In still another embodiment, a method of forming a graphene-based switching device includes forming a template layer on a substrate, the template layer selected to facilitate single crystal growth of subsequent material formed thereupon; patterning a resist layer on a portion of the template layer corresponding to a location of a subsequent field effect transistor (FET) channel region; forming an amorphous layer over the template layer and patterned resist layer, and thereafter removing the patterned resist layer so as to expose the portion of the template layer corresponding to the channel region; forming a bottom electrode layer over the amorphous layer and the exposed portion of the template layer, wherein portions of the bottom electrode layer on the template layer are crystalline in structure and electrically conductive, while portions of the bottom electrode layer on the amorphous layer are amorphous and insulating; forming a bottom gate dielectric layer over the bottom electrode layer, wherein portions of the bottom gate dielectric layer on the crystalline bottom electrode layer are crystalline in structure and exhibit ferroelectric and piezoelectric properties, while portions of the bottom gate dielectric layer on the amorphous bottom electrode layer are amorphous, non-ferroelectric and non-piezoelectric; forming a bi-layer graphene over the bottom gate dielectric layer; forming source and drain contact electrodes at opposing ends of the bi-layer graphene, the bi-layer graphene defining the FET channel region; forming a top gate dielectric layer over the bi-layer graphene; and forming a top gate electrode over the top gate dielectric layer.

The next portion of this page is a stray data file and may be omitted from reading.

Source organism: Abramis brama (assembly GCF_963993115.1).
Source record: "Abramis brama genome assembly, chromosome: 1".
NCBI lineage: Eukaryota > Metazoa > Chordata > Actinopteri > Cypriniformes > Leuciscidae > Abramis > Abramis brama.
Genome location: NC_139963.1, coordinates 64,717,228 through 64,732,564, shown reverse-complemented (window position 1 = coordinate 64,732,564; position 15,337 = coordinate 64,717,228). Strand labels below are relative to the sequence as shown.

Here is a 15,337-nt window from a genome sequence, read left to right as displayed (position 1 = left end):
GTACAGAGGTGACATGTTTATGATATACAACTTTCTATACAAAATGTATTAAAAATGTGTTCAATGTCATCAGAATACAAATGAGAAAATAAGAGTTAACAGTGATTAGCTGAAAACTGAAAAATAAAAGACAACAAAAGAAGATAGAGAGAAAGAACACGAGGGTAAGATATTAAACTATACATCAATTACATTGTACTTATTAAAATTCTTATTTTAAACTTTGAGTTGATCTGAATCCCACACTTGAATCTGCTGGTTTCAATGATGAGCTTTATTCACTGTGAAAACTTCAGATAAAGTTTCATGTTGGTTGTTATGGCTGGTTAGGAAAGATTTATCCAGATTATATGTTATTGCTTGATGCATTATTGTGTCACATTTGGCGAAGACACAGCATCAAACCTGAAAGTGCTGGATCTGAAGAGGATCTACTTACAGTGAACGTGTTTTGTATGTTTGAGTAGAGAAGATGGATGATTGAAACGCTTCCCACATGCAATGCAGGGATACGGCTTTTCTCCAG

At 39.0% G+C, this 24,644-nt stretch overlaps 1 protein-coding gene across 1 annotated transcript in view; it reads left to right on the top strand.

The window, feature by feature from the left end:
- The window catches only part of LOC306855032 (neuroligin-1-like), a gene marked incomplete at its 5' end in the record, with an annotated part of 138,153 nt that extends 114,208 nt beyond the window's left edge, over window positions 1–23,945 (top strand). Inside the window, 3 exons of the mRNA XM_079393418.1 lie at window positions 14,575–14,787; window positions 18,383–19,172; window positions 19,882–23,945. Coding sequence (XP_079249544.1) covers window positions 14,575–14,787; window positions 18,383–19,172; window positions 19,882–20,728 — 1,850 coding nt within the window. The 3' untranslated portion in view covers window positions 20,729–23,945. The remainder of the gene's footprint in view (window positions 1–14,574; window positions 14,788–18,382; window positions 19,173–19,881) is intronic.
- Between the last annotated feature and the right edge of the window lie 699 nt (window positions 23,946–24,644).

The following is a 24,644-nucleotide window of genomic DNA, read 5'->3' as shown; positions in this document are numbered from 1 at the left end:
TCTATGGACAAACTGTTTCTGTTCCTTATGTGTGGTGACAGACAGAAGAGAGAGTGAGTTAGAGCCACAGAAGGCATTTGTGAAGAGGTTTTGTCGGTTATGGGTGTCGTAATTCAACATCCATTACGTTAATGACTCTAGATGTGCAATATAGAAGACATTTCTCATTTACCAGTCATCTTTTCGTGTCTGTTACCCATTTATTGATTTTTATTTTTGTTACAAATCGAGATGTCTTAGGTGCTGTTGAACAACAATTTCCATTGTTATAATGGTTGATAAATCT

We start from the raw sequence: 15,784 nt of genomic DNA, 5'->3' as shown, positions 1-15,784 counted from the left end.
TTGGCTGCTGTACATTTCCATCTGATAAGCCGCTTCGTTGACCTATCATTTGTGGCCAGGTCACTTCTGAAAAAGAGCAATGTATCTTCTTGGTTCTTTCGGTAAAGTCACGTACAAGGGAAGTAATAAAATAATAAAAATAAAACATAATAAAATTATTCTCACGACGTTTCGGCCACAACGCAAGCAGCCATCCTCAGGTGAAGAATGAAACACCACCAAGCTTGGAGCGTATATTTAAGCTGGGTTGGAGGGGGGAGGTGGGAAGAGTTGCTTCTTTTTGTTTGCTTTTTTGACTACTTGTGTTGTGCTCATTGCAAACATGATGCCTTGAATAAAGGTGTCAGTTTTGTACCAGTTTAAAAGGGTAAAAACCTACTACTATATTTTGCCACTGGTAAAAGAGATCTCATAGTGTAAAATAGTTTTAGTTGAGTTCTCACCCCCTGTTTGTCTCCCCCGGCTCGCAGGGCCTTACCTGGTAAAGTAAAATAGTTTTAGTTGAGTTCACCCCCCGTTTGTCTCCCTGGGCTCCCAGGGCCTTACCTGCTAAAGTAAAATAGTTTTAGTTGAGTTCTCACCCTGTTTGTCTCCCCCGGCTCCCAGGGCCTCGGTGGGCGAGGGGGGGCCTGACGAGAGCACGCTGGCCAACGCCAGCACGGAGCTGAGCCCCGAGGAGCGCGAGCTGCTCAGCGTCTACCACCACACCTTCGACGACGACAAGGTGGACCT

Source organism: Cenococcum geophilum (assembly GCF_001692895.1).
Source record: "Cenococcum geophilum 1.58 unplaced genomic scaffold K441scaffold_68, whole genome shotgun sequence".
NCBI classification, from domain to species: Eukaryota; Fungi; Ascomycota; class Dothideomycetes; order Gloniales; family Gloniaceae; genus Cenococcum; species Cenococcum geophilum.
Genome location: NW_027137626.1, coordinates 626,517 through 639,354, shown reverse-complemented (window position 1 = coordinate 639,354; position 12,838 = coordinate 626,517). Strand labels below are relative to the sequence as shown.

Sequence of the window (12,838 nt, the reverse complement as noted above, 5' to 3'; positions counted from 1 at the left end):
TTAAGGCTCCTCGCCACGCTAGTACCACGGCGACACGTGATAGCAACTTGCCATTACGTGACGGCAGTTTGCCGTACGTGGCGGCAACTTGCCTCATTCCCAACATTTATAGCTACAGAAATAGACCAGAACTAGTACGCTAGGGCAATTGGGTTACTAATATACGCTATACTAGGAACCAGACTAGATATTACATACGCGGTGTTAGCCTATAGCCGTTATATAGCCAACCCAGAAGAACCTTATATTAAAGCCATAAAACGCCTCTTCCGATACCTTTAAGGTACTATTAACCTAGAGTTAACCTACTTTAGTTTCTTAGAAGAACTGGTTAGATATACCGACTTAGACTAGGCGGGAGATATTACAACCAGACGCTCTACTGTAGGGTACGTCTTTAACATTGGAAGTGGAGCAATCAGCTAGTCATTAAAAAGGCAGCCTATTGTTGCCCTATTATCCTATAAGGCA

BRIEF DESCRIPTION OF THE SEVERAL VIEWS OF THE DRAWINGS
 Referring to the exemplary drawings wherein like elements are numbered alike in the several Figures:
 FIGS. 1(a) through 1(j) are a sequence of cross-sectional views illustrating an exemplary method of forming a graphene based, electronic switching device having a tunable bandgap, in accordance with an embodiment of the invention;
 FIG. 2 is a perspective view of a tunable bandgap graphene transistor device, similar to that fabricated in the process flow FIGS. 1(a) through 1(j); and
 FIG. 3 is a cross sectional view illustrating the bandgap modulation of the bi-layer graphene transistor device.
 As indicated above, graphene possesses great potential for high-speed electronics because of its high carrier mobility and the ultra-thin body thickness, which is only one atom layer thin. However, one major disadvantage of using graphene for high-speed digital switches is the small on/off ratio (about 10) in graphene field-effect devices. This low on/off ratio results from the absence of an energy gap between the conduction and valence bands in the graphene band structure.
 One approach to creating an energy gap in graphene is to cut the graphene into very narrow ribbons. In graphene nanoribbons, electrons are confined in the lateral direction, and in theory, a bandgap inversely proportional to the ribbon width can be induced by quantum confinement effects. The experimental demonstration of this idea, however, shows that the transport in these nanoribbons is adversely affected and dominated by the edge roughness. In addition, the width required to produce a practically useful bandgap is predicted to be below 10 nanometers (nm), which would be difficult to achieve even with state-of-the-art lithographical and graphene etching technologies. Therefore, the realization of a graphene field-effect device having a practical bandgap remains a major challenge.